....even if I don't get much of a weekend this weekend, what with Honor's Day.
I did go grocery shopping yesterday afternoon; it wasn't so bad except that with the self-checkout lanes, they HAVE reduced the number of cashiers, even at busy times. (And apparently 1/2 to 3/4 of the self-check lanes were down for maintenance).
In addition, anyone hoping for half-priced Valentine candy today will be disappointed. They had already swept it off the shelves (I don't know where they took it) and replaced it with Easter candy. (Wow, Lent just STARTED. I am not a fan of the "let's promote some holiday for which we can sell stuff a long time before it's come." Especially something like Easter.)
And ugh, I forgot what else I was going to say. I had major problems logging in. My e-mail is supposedly linked to gmail, but I use a different password for it, and I use a different password for Blogger....and for about 10 minutes I was not able to get into Blogger and was all "oh no, what will I do if I can't get back in?"
If there are ever a few days when I don't post (and I'm not on break), it's probably that. But it irritates me: why shouldn't I be allowed to use different passwords for my e-mail and for Blogger? They lecture at us about password security and all that, and then Google goes, "Oh, those several accounts you have? I'm just gonna take them and mash them up into one big account. Too bad if something conflicts, try my vague help screens"
I figure some day Google will flip the wrong switch and my access to the blog will be gone forever, zap. I suppose I can put on Ravelry and Twitter if I make a new one somewhere elkse....and hopefully everyone will find me, but, ugh. I thought Google's slogan was "don't be evil."
(ETA: apparently I can still get access to my e-mail. I was worried about that. But I don't like how Google jerks me around on this on a regular basis. E-ETA: no, no I can't, not now. Grr.)
E-ETA: On further thought, this is probably my ISP being an idiot. I NEVER had these problems before Communicomm was bought out by Mediastream. Communicomm was pretty awesome as cable/internet companies go. Mediastream has much poorer customer service. (And their prices have gone up). They also have had a few periodic EPIC FAILS when it comes to connectivity or their "product" working - allegedly, our e-mail addresses are administered through a Gmail interface BUT the address is still the old netcommander address....and now it is looking like they want us to just dump that address and fold into a gmail account. Ugh. I'd drop the service except I really like having home internet access - and I feel like part of the reason I pay for it is to have a separate e-mail account. Oh well. Maybe this is just another EPIC FAIL and they'll clear it up sooner or later. If you really have to get in touch with me, you can email same first initial, same last name @se.edu and I'll get it - provided my campus spam-catcher doesn't scoop it up.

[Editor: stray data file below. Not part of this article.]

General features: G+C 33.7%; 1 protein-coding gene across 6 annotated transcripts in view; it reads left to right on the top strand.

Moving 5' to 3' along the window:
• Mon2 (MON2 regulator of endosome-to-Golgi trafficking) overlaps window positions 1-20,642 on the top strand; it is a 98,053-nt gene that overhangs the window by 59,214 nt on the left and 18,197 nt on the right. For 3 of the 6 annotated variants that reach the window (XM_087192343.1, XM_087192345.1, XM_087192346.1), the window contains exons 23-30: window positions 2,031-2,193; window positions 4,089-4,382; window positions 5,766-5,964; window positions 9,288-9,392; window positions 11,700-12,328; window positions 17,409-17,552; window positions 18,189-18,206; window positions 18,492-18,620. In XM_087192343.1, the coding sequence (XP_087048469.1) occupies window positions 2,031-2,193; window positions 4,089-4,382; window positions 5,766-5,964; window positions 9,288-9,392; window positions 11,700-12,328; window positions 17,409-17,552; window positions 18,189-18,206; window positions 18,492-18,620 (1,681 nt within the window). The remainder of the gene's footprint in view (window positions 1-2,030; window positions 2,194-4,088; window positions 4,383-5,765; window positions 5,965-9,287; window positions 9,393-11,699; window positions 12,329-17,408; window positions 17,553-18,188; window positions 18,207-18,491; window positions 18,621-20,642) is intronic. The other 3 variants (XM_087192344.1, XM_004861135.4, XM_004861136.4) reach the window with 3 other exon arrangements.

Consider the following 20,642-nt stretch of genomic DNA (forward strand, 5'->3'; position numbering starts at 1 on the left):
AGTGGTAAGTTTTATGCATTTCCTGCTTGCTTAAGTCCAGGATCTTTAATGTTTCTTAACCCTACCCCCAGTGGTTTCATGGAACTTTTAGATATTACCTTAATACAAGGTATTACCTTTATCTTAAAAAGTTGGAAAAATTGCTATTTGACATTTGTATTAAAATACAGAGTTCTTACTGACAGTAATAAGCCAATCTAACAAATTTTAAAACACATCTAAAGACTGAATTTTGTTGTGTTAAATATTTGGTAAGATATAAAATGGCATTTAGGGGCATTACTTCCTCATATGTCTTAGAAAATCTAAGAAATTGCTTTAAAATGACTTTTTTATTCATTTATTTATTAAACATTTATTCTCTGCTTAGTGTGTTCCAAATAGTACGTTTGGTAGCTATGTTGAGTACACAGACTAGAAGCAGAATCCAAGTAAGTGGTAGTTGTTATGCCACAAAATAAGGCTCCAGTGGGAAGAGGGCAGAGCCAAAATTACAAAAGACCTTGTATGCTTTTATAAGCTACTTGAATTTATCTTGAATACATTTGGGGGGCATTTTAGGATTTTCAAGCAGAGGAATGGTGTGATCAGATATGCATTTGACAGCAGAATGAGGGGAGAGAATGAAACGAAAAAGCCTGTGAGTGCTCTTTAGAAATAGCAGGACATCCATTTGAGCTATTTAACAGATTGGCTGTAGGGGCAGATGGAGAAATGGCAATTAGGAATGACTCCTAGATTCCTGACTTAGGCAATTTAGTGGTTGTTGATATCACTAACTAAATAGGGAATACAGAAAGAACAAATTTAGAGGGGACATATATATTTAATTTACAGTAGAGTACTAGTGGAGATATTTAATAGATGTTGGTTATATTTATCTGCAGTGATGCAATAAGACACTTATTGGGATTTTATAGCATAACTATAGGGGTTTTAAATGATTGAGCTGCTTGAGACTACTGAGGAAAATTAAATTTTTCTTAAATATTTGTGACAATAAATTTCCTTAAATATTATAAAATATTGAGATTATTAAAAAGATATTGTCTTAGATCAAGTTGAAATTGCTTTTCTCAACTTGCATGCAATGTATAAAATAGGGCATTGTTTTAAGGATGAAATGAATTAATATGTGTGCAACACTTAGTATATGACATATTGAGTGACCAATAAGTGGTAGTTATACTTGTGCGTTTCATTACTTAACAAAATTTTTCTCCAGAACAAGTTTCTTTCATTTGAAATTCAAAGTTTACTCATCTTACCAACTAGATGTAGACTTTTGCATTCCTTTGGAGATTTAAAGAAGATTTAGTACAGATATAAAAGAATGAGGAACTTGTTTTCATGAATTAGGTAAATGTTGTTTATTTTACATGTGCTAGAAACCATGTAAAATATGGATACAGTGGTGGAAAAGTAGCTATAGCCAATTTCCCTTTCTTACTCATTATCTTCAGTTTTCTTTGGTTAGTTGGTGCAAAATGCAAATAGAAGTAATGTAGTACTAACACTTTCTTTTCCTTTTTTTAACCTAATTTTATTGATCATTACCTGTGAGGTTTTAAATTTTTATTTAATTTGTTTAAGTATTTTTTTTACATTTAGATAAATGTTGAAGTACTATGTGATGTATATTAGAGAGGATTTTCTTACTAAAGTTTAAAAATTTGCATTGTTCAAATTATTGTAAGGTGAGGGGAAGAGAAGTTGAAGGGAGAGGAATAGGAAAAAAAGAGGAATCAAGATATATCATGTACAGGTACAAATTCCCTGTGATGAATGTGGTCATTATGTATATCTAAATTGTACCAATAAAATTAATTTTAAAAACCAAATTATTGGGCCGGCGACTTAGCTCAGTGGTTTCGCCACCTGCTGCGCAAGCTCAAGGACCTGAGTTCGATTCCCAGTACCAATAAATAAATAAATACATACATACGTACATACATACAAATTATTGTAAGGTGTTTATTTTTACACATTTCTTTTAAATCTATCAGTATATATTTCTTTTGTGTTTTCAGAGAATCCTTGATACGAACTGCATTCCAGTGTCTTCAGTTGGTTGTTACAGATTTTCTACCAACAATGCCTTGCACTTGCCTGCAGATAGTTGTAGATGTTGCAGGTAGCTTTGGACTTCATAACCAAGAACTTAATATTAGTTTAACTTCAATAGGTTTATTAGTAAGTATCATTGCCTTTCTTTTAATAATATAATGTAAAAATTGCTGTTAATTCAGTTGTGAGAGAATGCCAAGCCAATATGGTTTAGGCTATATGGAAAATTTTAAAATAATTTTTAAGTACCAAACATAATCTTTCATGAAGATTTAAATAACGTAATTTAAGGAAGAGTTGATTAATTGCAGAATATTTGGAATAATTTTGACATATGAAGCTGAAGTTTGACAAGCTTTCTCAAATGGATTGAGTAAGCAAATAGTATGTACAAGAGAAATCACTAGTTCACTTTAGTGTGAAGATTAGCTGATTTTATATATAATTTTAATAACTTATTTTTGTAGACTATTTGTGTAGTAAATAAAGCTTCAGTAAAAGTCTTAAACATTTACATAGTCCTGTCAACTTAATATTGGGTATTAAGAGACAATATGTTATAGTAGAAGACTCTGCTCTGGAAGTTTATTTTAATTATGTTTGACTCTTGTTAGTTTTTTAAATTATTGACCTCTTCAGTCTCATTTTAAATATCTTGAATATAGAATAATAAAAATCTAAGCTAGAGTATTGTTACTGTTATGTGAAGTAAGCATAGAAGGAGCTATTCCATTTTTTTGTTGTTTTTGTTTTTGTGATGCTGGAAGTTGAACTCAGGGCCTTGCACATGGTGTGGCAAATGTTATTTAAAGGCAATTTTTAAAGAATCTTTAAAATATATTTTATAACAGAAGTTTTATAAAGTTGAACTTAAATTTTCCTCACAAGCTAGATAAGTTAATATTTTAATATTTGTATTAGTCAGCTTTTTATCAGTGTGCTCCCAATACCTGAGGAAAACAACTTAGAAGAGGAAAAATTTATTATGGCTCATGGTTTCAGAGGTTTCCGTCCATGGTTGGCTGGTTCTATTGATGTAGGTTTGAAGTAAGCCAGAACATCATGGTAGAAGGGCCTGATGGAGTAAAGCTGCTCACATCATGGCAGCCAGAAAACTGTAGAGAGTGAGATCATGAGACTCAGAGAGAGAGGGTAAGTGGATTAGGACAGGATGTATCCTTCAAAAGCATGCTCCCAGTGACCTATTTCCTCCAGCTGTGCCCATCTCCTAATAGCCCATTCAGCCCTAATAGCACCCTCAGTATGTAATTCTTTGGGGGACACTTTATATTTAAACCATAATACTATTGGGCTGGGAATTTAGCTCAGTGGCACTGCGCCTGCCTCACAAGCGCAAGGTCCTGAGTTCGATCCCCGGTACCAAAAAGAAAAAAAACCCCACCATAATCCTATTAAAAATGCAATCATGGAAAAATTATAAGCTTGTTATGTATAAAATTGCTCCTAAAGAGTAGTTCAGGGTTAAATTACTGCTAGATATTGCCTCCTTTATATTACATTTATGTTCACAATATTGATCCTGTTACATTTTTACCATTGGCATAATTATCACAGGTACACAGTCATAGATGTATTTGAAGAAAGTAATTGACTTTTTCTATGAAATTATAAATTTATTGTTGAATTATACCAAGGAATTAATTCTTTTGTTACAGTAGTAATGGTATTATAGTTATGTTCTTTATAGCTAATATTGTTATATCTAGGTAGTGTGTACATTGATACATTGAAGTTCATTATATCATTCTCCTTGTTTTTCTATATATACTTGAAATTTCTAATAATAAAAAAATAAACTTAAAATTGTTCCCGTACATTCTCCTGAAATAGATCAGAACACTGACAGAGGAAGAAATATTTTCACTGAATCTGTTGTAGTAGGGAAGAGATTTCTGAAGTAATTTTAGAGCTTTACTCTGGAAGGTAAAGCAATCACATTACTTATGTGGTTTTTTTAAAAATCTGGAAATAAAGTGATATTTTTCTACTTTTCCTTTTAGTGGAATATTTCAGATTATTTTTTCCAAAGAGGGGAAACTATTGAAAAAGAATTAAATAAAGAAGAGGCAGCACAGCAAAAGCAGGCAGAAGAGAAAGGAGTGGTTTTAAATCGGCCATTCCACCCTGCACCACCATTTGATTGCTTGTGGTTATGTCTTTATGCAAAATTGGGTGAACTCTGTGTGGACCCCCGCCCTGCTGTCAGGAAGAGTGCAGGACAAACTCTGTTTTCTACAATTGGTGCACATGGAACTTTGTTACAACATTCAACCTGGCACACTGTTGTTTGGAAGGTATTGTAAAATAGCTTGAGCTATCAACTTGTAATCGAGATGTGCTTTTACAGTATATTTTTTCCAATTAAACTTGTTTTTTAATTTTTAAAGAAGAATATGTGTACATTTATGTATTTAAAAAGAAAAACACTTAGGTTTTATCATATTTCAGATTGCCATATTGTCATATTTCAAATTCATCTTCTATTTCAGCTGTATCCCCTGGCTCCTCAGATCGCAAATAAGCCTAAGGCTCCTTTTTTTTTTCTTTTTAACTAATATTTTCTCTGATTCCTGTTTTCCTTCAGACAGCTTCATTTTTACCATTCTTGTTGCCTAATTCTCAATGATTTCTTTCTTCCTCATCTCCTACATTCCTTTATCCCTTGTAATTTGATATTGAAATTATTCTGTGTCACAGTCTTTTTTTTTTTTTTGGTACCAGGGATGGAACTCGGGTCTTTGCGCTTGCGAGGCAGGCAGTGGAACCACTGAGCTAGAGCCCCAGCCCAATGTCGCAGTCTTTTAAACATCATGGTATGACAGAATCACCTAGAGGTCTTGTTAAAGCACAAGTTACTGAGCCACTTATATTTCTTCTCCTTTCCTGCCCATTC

Wait, now I remembered. This is probably evidence of how I tend to see things as being too "symbolic" but in the past couple days I had a couple instances of feeling like I/we are being set up to fail, and it frustrates me. I hate games that you can't "win" by playing by the rules; it makes me crazy.
Instance #1: in the new Cooking Light, they were talking about sodium. (FINALLY. Maybe now they won't have most of their recipes having more than the amount of sodium I'm allowed in a whole meal). And they noted that you can't always trust food labels; a spaghetti sauce they tested had something like twice the sodium in it than it said. And when they called, they said, "Oh, we changed suppliers and I guess they use more salt in their tomatoes. We can't be bothered to re-test every time we change suppliers."
And that there just makes me want to throw up my hands. So labels are LYING to me. So that means either I can't eat ANYTHING but single-ingredient foods. ("Contains: frozen green beans") or else I should just give up totally trying to limit sodium, because unless, as I said, I eat nothing but single-ingredient foods, I'm screwed.
I hate having to be a food crank and be that person who asks to see the "special" menu with the nutritional information, or who takes twice as long in the grocery because she's reading labels, and it makes me crazy to think I was just wasting my time doing that.
Instance #2: I can't go into too many details because it's work-related, but I will say it's a case where part of our mission is being totally misunderstood by some in the legislature, and so we're getting hit with complaints that our "persistence" numbers (the new buzzword for retention, and DEAR CELESTIA HOW I HATE GIVING OLD CONCEPTS NEW BUZZWORDS) are not as high as they could be. And apparently the students of ours who transfer to a nursing program - which we are a feeder school for -are still counted as drop outs. So it's all the same to the big-bosses whether someone leaves our program because we have prepared them as far as we can and they are going on to bigger things, or if someone just flunks out. And of course, the people who flunk out are never broken down into "was insufficiently prepared in high school," "was diagnosed late in their career with an LD" or "just didn't put in effort." No, it's all our fault if we have "insufficient persistence."